Se7en deadly sins of online – WRATH

We are uncovering w00tonomy’s take on the se7en deadly sins and the virtues of Content Marketing. These are the vices we’ve seen drag businesses into the express elevator to redesign hell. Going down!

WRATH – blaming the customer for not caring

The last sin in our series happens when all that excitement over your site launch is a distant memory and you start to hear the murmurings of another site redesign. The lack of post launch editorial planning has started to destroy that great design that you agonised over. As the content has been lumped onto the site the usability has been lost and customers complain that they can’t find the information they need. The analytics which were a key part of your business case to support the site development budget have become just another spreadsheet of numbers that are reported each month – no follow-up action and no progress. And a recent customer survey that you ran online your customers say that they find your competitor’s site better and easier to use.

This is when the defensive rage starts to kick-in. The problem is not yours, it’s the customers. They don’t really understand your business; there are very few people interested in your content and it is very dry and uninspiring so it is not surprising nobody wants to read it. And finally your customers don’t really like to use net anyway. Over the years we at w00tonomy have heard all of these. If any of these are true then you should probably question why you built a site in the first place.

The reality is that away from the jargon and Internet speak, carrying out your business online is no different from any other aspect of what you do – it has to be audience focused. People want things that add value to their lives. People like stories and dislike advertising. People like to build trust through relationships over time. People like to learn through interaction. People like to be in control and not be interrupted. What makes online so different is that it condenses all of these experiences onto a single screen.

This why we at w00tonomy are driven by the belief that “every business has story to tell each one of its customers” and why it is the most effective and only way to build long-term relationships online.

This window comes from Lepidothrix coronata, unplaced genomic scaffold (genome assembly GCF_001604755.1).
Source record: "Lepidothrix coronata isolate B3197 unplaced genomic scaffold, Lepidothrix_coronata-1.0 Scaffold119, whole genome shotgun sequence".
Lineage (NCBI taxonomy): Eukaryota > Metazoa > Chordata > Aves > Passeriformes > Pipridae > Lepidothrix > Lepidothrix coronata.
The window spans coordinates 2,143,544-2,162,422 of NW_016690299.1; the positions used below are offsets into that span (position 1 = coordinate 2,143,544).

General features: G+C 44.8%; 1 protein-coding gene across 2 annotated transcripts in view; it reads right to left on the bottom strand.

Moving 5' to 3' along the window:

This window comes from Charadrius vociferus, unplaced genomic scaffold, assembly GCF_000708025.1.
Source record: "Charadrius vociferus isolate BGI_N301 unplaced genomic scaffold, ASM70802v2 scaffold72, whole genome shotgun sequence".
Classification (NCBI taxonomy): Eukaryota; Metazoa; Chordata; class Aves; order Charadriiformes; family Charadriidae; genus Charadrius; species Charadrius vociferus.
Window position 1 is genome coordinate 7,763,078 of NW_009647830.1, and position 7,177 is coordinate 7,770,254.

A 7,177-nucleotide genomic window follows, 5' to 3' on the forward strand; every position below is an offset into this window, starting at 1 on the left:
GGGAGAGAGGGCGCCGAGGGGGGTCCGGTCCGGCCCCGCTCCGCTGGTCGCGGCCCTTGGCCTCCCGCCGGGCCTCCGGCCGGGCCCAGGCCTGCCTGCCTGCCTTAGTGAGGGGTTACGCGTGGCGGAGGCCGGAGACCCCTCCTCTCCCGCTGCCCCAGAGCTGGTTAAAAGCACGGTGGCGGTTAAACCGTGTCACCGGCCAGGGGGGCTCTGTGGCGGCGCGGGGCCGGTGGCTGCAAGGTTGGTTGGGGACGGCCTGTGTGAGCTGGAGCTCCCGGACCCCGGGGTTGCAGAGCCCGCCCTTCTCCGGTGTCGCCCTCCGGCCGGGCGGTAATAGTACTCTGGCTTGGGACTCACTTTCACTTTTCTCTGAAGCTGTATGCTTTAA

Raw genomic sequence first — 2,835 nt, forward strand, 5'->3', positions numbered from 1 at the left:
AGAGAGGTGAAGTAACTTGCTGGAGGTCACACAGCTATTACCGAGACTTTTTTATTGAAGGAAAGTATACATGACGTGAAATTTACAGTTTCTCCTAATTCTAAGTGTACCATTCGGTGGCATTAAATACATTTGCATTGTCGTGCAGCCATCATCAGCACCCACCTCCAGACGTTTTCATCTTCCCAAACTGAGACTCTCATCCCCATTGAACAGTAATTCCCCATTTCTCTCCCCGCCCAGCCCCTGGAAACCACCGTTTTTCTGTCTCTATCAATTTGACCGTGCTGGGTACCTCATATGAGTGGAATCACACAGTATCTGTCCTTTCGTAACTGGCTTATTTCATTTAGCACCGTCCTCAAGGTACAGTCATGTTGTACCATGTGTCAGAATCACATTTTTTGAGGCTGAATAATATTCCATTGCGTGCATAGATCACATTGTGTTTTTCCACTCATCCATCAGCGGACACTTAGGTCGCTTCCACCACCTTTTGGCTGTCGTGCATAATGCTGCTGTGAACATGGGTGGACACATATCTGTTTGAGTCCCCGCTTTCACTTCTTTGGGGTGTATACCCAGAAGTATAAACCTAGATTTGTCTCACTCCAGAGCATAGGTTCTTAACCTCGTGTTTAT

Se7en deadly sins of online – PRIDE

We are uncovering w00tonomy’s take on the se7en deadly sins . These are the vices we’ve seen drag businesses into the express elevator to redesign hell. Going down!

PRIDE – just expecting your site to work

mission accomplished

Remember the film The Field of Dreams ? In it, Kevin Costner was told that if he turned a field into a baseball pitch dead players would turn up to play on it. He was told: "Build it and they will come."

In the online world, baby, they don’t. They really really don’t. You have to go and get them with the content you have to market, no matter how much good work you’ve done.

The Information architecture may have been well designed; the creatives and navigation structure may have been user tested and the stakeholders may have all signed it off. No doubt, the content management system is industry standard and you bet it’s flexible enough to cater for future developments. It goes without saying the site is 3A, XHTML and W3C compliant to boot. Your analytics package will be in place ready to measure the large number of customers who will come to admire your work. You are all so very very proud as your new site launches. Look upon our works, ye mighty, and despair. You have built it and they will come.

But they don’t and after a short peak of modest initial interest the traffic begins to die off. It dies because you haven’t attracted anyone to your site with interesting stuff .

The reality is you live and die by your content . No matter what your business, when you are online you are in the content publishing business. The content your beielve in and want to market is the only long term determinant of the success of your site.